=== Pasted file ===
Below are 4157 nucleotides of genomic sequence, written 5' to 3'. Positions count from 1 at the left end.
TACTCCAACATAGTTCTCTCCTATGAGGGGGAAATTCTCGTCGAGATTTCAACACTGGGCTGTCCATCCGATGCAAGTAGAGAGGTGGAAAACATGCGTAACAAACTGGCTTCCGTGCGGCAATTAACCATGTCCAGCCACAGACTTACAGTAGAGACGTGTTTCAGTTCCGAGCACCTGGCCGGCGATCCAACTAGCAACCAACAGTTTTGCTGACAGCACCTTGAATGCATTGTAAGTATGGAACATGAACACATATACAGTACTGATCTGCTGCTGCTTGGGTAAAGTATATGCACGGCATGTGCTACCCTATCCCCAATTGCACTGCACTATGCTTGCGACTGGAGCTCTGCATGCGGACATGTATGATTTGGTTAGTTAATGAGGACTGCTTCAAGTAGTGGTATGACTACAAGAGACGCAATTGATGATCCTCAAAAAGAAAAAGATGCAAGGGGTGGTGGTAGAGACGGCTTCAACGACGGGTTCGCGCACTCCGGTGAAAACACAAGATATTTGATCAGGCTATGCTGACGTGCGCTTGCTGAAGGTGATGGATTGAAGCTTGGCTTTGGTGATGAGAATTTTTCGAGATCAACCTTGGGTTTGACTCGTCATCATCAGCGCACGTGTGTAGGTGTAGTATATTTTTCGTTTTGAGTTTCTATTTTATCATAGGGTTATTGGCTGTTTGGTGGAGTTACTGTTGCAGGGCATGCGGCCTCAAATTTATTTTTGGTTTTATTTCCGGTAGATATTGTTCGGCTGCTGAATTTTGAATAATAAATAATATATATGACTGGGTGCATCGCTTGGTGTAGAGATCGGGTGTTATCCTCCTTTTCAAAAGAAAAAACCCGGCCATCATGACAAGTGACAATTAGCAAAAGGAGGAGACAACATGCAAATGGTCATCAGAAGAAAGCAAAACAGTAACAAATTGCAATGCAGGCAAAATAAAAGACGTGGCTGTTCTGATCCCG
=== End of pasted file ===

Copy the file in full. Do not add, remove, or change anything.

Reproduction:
Below are 4157 nucleotides of genomic sequence, written 5' to 3'. Positions count from 1 at the left end.
TACTCCAACATAGTTCTCTCCTATGAGGGGGAAATTCTCGTCGAGATTTCAACACTGGGCTGTCCATCCGATGCAAGTAGAGAGGTGGAAAACATGCGTAACAAACTGGCTTCCGTGCGGCAATTAACCATGTCCAGCCACAGACTTACAGTAGAGACGTGTTTCAGTTCCGAGCACCTGGCCGGCGATCCAACTAGCAACCAACAGTTTTGCTGACAGCACCTTGAATGCATTGTAAGTATGGAACATGAACACATATACAGTACTGATCTGCTGCTGCTTGGGTAAAGTATATGCACGGCATGTGCTACCCTATCCCCAATTGCACTGCACTATGCTTGCGACTGGAGCTCTGCATGCGGACATGTATGATTTGGTTAGTTAATGAGGACTGCTTCAAGTAGTGGTATGACTACAAGAGACGCAATTGATGATCCTCAAAAAGAAAAAGATGCAAGGGGTGGTGGTAGAGACGGCTTCAACGACGGGTTCGCGCACTCCGGTGAAAACACAAGATATTTGATCAGGCTATGCTGACGTGCGCTTGCTGAAGGTGATGGATTGAAGCTTGGCTTTGGTGATGAGAATTTTTCGAGATCAACCTTGGGTTTGACTCGTCATCATCAGCGCACGTGTGTAGGTGTAGTATATTTTTCGTTTTGAGTTTCTATTTTATCATAGGGTTATTGGCTGTTTGGTGGAGTTACTGTTGCAGGGCATGCGGCCTCAAATTTATTTTTGGTTTTATTTCCGGTAGATATTGTTCGGCTGCTGAATTTTGAATAATAAATAATATATATGACTGGGTGCATCGCTTGGTGTAGAGATCGGGTGTTATCCTCCTTTTCAAAAGAAAAAACCCGGCCATCATGACAAGTGACAATTAGCAAAAGGAGGAGACAACATGCAAATGGTCATCAGAAGAAAGCAAAACAGTAACAAATTGCAATGCAGGCAAAATAAAAGACGTGGCTGTTCTGATCCCG